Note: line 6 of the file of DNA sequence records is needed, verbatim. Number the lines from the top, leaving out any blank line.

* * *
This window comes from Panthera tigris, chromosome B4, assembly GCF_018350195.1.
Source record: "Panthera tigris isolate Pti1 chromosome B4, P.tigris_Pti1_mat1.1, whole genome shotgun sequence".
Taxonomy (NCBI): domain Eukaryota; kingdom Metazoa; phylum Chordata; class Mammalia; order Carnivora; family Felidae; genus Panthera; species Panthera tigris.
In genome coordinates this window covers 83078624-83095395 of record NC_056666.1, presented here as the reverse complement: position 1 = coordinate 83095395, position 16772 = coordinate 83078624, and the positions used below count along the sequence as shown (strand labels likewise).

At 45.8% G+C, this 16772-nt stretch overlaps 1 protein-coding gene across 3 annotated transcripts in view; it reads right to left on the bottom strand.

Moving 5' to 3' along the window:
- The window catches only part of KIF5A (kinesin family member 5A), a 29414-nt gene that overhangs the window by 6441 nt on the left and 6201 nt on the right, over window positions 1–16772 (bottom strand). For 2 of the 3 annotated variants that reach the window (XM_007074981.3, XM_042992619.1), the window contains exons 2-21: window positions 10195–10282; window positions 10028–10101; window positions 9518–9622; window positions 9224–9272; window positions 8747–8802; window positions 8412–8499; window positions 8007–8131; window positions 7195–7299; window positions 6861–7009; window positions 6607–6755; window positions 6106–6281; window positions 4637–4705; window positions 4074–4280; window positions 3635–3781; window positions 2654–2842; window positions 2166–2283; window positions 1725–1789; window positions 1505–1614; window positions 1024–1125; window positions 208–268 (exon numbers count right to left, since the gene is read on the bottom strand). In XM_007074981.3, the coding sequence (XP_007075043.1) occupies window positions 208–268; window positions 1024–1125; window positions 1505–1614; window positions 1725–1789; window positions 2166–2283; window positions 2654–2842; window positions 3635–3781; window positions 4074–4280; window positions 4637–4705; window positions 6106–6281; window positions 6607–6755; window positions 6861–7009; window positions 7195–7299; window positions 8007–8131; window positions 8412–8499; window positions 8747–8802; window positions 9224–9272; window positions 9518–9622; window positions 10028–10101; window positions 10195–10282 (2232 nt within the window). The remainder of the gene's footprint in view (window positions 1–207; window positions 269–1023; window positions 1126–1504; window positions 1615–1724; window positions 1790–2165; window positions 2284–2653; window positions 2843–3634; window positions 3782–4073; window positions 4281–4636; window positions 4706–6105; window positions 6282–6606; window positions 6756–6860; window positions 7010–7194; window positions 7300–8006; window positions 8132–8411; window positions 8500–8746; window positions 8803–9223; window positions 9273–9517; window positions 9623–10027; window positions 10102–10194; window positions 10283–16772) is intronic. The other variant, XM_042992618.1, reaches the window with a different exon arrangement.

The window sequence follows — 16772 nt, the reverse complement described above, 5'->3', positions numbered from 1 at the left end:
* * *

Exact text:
Moving 5' to 3' along the window: